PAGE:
Daher said the lack of clarity and the nature of US sanctions means nearly anyone who sells to Syria can be hit with sanctions – even if the product isn’t on the sanctions list or if merchants have a license. Many have avoided dealing with Syria in fear of repercussions.
“Obviously the US market is more important than the Syrian market,” he said.
Bypass found in Lebanon’s ports
Lebanon’s ports therefore became necessary to bypass sanctions and get products into Syria.
According to Daher, Syrian businesses will import a good to Lebanon with that being listed as its final destination. However, after it arrives, it is then transported to Syria.
“They take another boat through a new contract,” Daher said. “[They] buy it [the product] in Lebanon, or another agency purchases this good, and they transfer it to Syria, also through boat, to Latakia or Tartus, [which are port cities]. This could also be through land whether through smuggling or officially.”
Lebanon has also been essential for businesses to have access to foreign currencies to pay for their imports since the civil war has caused foreign currency reserves to dwindle in Syria. Because of this, many Syrian businesses have bank accounts at Lebanese banks where they have easier access to dollars that they then use for imports.
But as Lebanon’s economic crisis began, banks put in place ad hoc capital controls that now make retrieving dollars nearly impossible.
“The main issue is about getting the dollars,” Daher stated, “And because the vast majority of goods purchased is through foreign currencies, dollars mostly, and when you don’t have a lot of dollars in Syria, this is one of the main issues.”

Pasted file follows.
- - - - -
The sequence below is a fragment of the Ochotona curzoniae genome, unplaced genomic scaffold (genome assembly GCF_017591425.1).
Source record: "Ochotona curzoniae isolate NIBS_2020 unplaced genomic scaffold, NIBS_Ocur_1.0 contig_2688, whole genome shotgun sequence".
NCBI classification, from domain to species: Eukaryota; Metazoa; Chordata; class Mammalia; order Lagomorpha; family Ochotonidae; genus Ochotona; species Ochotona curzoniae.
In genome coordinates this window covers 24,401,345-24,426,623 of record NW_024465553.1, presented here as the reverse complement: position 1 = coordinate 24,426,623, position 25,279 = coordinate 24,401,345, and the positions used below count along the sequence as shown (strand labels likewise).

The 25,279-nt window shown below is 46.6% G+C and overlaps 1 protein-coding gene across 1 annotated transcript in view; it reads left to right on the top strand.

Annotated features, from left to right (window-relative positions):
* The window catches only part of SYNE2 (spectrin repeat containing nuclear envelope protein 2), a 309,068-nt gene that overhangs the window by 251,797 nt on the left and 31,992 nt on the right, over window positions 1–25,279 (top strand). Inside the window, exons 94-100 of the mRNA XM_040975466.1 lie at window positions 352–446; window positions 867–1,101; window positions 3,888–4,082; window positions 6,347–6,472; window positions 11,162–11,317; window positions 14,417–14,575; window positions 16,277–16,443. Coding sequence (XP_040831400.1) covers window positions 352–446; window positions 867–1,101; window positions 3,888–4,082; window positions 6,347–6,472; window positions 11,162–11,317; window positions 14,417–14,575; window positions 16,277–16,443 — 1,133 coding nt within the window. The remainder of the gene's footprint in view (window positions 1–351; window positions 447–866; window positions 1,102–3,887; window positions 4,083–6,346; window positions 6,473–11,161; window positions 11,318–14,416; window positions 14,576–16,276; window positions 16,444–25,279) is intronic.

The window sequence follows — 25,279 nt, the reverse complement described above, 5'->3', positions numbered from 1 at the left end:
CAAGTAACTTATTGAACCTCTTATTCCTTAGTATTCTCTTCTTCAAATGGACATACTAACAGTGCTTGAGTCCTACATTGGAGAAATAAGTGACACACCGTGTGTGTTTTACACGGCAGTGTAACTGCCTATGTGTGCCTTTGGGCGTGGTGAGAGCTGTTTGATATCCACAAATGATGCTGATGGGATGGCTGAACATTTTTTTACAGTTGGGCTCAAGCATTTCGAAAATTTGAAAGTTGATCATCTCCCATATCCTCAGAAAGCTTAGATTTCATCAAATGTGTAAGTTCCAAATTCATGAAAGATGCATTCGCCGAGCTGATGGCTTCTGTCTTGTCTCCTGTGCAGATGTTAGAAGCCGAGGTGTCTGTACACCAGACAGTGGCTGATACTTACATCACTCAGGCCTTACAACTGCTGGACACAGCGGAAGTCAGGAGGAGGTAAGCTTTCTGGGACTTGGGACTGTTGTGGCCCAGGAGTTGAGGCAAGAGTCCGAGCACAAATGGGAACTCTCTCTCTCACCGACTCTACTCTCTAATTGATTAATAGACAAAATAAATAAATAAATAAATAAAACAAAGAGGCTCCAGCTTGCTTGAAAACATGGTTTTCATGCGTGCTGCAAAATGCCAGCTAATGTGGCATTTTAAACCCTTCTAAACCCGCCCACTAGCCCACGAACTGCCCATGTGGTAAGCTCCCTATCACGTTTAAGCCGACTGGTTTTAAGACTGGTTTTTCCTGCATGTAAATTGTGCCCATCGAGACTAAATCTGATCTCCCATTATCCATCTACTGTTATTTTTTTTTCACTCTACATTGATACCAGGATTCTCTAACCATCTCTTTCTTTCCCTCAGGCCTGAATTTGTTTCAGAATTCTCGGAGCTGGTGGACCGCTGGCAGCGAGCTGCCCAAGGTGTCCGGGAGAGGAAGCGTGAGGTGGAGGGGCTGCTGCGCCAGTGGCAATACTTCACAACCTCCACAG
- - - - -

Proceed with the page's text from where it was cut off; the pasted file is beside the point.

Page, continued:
Due to this lack of access to dollars in Lebanon, this has forced Syrian businesses to try to find alternative outlets to get access to foreign currencies. Often this means going through opposition or Syrian Democratic Forces (SDF) controlled areas.
“This Lebanese crisis impacted the Syrian economy very strongly by completely blocking the way and leaving only two exits for getting the money,” Aita said. “One is the region of Idlib and the second is through SDF areas. But these amounts that can be traded there are much less than the amounts that were traded through Lebanon.”
As more routes from Lebanon were blocked, and the economy there continued to plummet, even businesses associated with the regime, desperate to get goods into the country, worked to get products from Turkey through opposition-controlled areas, despite it being illegal.
“Turkey has a huge smuggling market,” Daher explained, “That is something that people from the [Syrian] regime also penetrated.”
Despite some products being smuggled through Turkey into Syria, the amount being brought to regime-held areas is nowhere near the quantity that businesses were able to bring from Lebanon. It also poses a much greater risk given the volatility of northern Syria.
And with no end in sight to the economic crises, Lebanon is working toward their own economic recovery, but this will be a long process and, as long as Lebanon’s economy struggles, so will Syria’s.